Now You See

Written by Max Manning

Review written by Gwen Moffat

Gwen Moffat lives in Cumbria. Her novels are set in remote communities ranging from the Hebrides to the American West. The crimes fit their environment, swelling that dreadful record of sin in the smiling countryside cited by Sherlock Holmes. The style echoes this: rustic charm masking horror.

Now You See
RRP: £8.99
Released: April 19 2018

A serial killer is starting his hideous rampage; actually, as with others, it will become apparent that he started in childhood. Then he used various methods of disposal but as an adult he favours a hunting knife with a serrated blade. He delights in blood but most of all he glories in generating and observing the burgeoning terror in his prey even to the extent of filming before-and-after shots of the death, then putting them on-line.

There is no clue to his identity, only brief glimpses of his intentions, voiced in turgid and repetitive first person bombast alternating with the proceedings of the forces ranged against him. The latter are epitomised by four main characters. Unfortunately, as hard as the author tries to make them engaging, faced with such a colourful opponent those on the side of the angels appear two-dimensional.

Blake is the most rounded of them: an investigative journalist, a survivor of the Iraq war where he saw more than he could tolerate. Consequently he is now receiving therapy from a female psychologist who happens to be the profiler assisting the police in the current case. Blake was also the lover of the initial victim but, trouble heaped on trauma, she had left him shortly before her death, leaving him bereft and confused; finally, as a discarded and war-damaged lover, he becomes the first suspect in her murder.

DCI Fenton is in charge of the investigation; a widower with a small daughter,  he is stressed at home and  at  work and, with the calamity of a second murder, with the mounting frenzy of the media and the  apparent inadequacy of the police, a scapegoat has to be found and Fenton is suspended.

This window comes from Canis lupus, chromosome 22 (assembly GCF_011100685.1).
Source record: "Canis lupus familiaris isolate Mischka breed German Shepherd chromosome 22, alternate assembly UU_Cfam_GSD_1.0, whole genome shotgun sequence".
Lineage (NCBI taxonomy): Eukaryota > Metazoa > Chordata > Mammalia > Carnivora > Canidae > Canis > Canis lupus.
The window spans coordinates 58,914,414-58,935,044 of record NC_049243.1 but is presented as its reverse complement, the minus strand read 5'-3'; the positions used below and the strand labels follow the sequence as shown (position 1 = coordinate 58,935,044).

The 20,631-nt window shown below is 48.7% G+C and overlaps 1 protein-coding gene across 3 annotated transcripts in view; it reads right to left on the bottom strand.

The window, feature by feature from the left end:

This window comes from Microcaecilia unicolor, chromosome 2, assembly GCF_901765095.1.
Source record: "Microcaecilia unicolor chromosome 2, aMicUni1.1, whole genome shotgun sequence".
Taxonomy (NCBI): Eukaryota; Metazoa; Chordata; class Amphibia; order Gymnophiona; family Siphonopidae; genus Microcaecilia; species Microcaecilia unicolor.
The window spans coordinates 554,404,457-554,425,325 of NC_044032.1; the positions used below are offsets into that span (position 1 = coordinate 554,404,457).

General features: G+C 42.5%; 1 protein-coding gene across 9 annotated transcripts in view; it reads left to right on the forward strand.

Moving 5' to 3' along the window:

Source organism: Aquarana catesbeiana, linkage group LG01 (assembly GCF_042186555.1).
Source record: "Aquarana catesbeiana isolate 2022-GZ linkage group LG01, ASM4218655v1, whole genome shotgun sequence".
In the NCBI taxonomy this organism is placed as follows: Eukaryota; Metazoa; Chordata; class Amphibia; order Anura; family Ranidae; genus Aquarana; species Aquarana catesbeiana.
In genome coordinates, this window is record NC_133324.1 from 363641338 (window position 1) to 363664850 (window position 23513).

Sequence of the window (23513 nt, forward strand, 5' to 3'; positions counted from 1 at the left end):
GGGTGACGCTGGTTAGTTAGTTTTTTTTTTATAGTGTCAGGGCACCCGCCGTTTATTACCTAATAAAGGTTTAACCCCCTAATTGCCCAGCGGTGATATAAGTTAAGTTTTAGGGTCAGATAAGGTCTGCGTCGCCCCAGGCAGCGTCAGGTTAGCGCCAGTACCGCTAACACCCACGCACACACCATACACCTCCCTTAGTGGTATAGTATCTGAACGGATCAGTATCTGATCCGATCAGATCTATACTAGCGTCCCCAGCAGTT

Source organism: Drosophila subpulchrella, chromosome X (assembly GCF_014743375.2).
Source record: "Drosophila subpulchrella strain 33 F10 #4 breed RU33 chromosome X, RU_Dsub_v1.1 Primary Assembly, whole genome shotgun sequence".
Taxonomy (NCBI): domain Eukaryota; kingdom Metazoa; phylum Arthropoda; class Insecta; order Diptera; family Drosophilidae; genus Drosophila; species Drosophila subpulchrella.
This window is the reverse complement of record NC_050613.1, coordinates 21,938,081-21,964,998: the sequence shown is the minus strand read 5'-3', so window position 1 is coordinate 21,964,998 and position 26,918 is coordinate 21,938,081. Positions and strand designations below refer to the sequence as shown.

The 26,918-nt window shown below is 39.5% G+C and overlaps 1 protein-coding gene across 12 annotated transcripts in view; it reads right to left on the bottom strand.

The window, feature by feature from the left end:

An unlikely alliance is formed. Fenton gravitates to Blake, both with a mission, Fenton compelled to close the case, Blake to avenge his dead love as much to serve her sister who has hired him to find the killer. Through her expertise as a profiler the therapist is drawn in, completing a renegade team. “Secure” systems are hacked, premises burgled, blackmail and intimidation utilised all in the cause of ultimate justice.

An old fashioned air of chumminess now prevails which can’t be dispelled even by a third sensational murder. Alas, the women engage our sympathy as little as the relationship Fenton has with his daughter. Manning is no better at relationships than with dialogue.  The interest in this book, its sub-text, lies elsewhere.

There are three murders, carefully spaced. Three sets of photos (and one has to admit the originality of a severed head impaled on a stake at a busy roundabout). There are three appalling sets of posts on the internet. Viewers are enraptured, enthralled, drooling for more. The killer reaches his pinnacle of fame.

For all the blood that is spilled, for all the contrived terror of the victims, this is the true message of a fascinating and very nasty book: celebrity worship with a twist. One is reminded that snuff movies, like all pornography, wouldn’t exist without the demand.


Book Reviews
About Us
Contact Us

Privacy Policy | Contact Shots Editor